Theresa Villiers: Union flag protest violence 'damaging NI image'
Violence during flag protests is damaging the image of Northern Ireland internationally, the Secretary of State, Theresa Villiers, has said.
Ms Villiers made the remarks the day after 10 police officers were injured during a riot in east Belfast.
The trouble flared during a loyalist protest against a council decision to limit the number of days the union flag is flown at Belfast City Hall.
Further protests are taking place across the city on Friday evening.
Translink said some Belfast metro bus services have been withdrawn.
Ms Villiers said the violence that had resulted from some of the demonstrations in recent weeks was "completely unacceptable".
"The incredibly damaging thing is the image it projects of Northern Ireland around the world, she told BBC Radio Ulster's Evening Extra programme.
"Northern Ireland is in a global race for investment and jobs and we need to be projecting the reality of a forward-looking, modern Northern Ireland, not one which is tied up in the kind of conflict which is associated with its past rather than its present."
Street protests have been taking place, almost on daily basis, since councillors voted to change their long-standing flag policy on 3 December.
The secretary of state said retailers representatives had expressed "a huge amount of concern" to her about the impact the violence had on pre-Christmas trade.
"Thankfully no investor has come to me directly to say that this is affecting their decisions - and I certainly hope it won't - but there must be a risk that it does, and that's one of many reasons why these flag protests are damaging and they're actually counter-productive.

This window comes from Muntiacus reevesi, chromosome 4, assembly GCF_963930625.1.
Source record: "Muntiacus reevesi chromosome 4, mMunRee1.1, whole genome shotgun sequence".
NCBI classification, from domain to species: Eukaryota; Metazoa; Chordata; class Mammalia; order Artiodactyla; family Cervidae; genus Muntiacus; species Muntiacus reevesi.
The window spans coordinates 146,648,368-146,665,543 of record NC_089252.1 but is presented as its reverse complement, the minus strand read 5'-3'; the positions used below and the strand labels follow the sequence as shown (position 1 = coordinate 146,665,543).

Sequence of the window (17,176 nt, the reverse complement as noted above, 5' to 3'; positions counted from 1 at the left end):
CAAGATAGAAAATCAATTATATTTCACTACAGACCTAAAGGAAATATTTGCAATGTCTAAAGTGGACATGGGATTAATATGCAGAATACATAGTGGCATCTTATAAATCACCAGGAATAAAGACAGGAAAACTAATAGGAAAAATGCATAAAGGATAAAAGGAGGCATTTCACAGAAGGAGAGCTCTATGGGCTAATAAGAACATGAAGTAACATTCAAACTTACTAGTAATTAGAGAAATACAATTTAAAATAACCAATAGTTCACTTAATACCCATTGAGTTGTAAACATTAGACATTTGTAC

"They're undermining the cause they are seeking to promote," Ms Villiers said.
She called on all political parties in Northern Ireland to engage in dialogue to resolve disputes over flag and emblems,
"Political leadership in Northern Ireland has grappled with more difficult than this one," she added.
"It does demonstrate that it is crucial there is a push to address division in society, to address sectarian division and build a genuinely shared future, because if we do that, then surely it's possible to make these kind of decisions in a way which is far less fraught with tensions than we've seen in recent weeks," Ms Villiers said.
The secretary of state confirmed that she has not spoken directly to the leaders of the two main unionist parties, the DUP and UUP, since they announced they were setting up a unionist forum to deal with cultural issues such as flag on 18 December.